Far from the financial crisis acting as a spring board for a green revolution, several EU leaders produced a predictable political response yesterday by trying to undermine ambitious CO2 targets.

President Sarkozy of France, who holds the EU presidency, led the way in appealing to all 27 countries to stick to their target to cut Europe’s CO2 emissions by 20 per cent by 2020. 

But a revolt by eight countries, led by Italy and Poland, left the EU’s self-proclaimed mission to shape the first parts of a post-Kyoto agreement in “disarray”, according to the Times newspaper. Plans for binding European legislation by December have now been dropped, with key targets quietly watered down.

Leading the rebellion was Silvio Berlusconi, the Italian Prime Minister, backed up by the Polish Prime Minister, who both argued that because they were not in power when the original agreements were mooted, they did not have to sign up. If the EU adopted that kind of political mindset nothing would be achieved. Can you imagine any one of the 27 EU governments saying it could not sign something because their political predecessor had done it? It would be a political dead-lock.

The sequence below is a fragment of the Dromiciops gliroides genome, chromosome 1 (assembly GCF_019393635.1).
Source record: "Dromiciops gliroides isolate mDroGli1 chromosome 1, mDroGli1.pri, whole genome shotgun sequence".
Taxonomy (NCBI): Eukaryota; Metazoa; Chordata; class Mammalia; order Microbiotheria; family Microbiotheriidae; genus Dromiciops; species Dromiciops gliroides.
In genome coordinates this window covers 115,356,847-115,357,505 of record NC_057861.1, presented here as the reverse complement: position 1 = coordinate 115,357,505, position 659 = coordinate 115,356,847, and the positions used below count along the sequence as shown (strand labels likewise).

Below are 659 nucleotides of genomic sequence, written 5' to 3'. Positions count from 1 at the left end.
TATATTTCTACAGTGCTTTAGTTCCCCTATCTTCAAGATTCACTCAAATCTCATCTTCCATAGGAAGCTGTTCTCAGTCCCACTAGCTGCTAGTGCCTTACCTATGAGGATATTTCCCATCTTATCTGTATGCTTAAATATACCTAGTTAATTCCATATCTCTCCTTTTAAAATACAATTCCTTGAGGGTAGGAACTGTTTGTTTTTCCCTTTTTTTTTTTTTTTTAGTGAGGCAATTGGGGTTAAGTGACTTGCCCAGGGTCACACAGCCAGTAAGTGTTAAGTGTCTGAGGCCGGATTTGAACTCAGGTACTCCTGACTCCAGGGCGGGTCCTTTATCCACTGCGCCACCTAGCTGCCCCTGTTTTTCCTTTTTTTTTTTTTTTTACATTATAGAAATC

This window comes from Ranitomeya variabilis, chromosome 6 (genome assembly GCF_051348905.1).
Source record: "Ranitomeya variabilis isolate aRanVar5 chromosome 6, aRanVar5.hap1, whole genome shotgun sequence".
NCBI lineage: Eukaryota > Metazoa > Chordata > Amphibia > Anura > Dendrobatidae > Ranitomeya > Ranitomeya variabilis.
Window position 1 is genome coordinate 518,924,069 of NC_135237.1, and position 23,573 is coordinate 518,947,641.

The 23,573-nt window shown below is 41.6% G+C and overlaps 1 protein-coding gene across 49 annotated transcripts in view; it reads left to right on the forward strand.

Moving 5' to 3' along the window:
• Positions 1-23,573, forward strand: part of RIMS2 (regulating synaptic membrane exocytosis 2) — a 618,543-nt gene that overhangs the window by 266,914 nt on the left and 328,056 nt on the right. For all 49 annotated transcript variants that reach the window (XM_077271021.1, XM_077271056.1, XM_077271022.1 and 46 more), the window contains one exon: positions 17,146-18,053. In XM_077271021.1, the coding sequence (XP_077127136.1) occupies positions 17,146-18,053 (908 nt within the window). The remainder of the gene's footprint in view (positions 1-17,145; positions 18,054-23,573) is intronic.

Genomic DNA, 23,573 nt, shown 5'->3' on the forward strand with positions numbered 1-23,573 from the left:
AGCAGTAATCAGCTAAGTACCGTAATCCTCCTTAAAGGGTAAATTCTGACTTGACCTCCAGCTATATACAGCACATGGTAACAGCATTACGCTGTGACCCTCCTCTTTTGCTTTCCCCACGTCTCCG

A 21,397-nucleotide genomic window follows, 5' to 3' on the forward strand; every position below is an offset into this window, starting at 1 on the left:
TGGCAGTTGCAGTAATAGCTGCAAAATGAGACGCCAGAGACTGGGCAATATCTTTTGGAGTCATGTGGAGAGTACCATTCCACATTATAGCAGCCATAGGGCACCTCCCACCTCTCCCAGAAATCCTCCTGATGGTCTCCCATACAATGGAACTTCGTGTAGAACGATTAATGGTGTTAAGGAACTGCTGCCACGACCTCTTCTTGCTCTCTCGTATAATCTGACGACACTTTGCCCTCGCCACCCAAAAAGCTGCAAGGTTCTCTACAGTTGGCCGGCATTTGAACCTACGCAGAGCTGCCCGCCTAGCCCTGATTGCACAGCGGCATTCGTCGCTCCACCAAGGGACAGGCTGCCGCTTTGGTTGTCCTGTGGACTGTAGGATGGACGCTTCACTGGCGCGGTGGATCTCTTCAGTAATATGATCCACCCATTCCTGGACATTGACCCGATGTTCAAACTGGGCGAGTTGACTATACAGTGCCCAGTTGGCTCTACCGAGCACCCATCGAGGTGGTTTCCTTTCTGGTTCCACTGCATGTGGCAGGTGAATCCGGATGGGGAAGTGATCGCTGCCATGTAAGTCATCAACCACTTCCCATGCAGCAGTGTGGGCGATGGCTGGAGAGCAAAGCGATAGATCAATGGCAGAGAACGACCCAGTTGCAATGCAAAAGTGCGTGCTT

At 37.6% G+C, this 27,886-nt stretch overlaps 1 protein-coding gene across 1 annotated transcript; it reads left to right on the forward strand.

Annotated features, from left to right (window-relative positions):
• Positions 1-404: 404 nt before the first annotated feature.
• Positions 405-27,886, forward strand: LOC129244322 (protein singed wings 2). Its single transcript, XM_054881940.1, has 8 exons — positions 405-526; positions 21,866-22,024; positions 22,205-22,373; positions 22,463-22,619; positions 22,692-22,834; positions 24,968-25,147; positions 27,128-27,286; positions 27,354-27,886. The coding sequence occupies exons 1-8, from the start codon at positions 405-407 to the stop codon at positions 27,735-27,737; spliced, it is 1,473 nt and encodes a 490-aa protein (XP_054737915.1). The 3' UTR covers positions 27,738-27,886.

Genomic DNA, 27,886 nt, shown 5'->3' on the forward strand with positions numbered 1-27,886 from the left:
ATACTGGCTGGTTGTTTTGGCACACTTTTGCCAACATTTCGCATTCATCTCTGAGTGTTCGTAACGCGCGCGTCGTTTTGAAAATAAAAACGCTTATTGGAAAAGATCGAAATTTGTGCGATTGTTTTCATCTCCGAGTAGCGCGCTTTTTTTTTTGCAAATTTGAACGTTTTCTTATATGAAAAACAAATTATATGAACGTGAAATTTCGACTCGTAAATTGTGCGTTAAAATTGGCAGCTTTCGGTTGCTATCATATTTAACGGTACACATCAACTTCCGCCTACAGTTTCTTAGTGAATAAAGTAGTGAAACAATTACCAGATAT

Backing these two up are Hungary, Latvia, Lithuania, Romania, Bulgaria and Slovakia, who are now threatening to form a minority block to veto any forthcoming legislation , however much it is watered down.

Other media are being slightly optimistic about the deal, with the BBC arguing that “EU leaders will maintain their targets and timetable for tackling climate change, despite objections from some nations” and the Guardian reporting that the “EU leaders have reasserted their ambition to lead the world in fighting climate change despite the growing economic recession and mounting rifts among its 27 governments.”

Apparently Sarkozy warned the other leaders that they would be held in “ridicule” if they abandoned their 18-month-old target.

No change there then. Most of the leaders are held in ridicule already…